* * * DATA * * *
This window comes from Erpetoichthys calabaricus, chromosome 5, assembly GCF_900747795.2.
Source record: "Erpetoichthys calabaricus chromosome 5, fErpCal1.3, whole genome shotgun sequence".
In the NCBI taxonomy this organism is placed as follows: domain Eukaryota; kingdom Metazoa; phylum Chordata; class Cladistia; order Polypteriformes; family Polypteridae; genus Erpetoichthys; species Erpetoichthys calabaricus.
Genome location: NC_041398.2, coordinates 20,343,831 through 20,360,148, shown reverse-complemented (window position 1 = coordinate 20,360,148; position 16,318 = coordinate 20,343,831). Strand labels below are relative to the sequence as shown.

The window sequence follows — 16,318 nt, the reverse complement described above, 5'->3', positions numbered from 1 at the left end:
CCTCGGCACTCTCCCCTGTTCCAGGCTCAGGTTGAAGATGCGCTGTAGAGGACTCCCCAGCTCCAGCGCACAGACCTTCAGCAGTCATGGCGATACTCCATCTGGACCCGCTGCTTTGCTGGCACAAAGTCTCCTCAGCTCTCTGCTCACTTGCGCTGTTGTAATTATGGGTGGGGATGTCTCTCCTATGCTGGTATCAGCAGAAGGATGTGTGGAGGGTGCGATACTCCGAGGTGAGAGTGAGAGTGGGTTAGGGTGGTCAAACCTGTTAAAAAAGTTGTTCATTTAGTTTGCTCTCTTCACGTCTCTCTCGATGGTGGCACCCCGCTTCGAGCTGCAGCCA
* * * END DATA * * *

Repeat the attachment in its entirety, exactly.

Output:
This window comes from Erpetoichthys calabaricus, chromosome 5, assembly GCF_900747795.2.
Source record: "Erpetoichthys calabaricus chromosome 5, fErpCal1.3, whole genome shotgun sequence".
In the NCBI taxonomy this organism is placed as follows: domain Eukaryota; kingdom Metazoa; phylum Chordata; class Cladistia; order Polypteriformes; family Polypteridae; genus Erpetoichthys; species Erpetoichthys calabaricus.
Genome location: NC_041398.2, coordinates 20,343,831 through 20,360,148, shown reverse-complemented (window position 1 = coordinate 20,360,148; position 16,318 = coordinate 20,343,831). Strand labels below are relative to the sequence as shown.

The window sequence follows — 16,318 nt, the reverse complement described above, 5'->3', positions numbered from 1 at the left end:
CCTCGGCACTCTCCCCTGTTCCAGGCTCAGGTTGAAGATGCGCTGTAGAGGACTCCCCAGCTCCAGCGCACAGACCTTCAGCAGTCATGGCGATACTCCATCTGGACCCGCTGCTTTGCTGGCACAAAGTCTCCTCAGCTCTCTGCTCACTTGCGCTGTTGTAATTATGGGTGGGGATGTCTCTCCTATGCTGGTATCAGCAGAAGGATGTGTGGAGGGTGCGATACTCCGAGGTGAGAGTGAGAGTGGGTTAGGGTGGTCAAACCTGTTAAAAAAGTTGTTCATTTAGTTTGCTCTCTTCACGTCTCTCTCGATGGTGGCACCCCGCTTCGAGCTGCAGCCA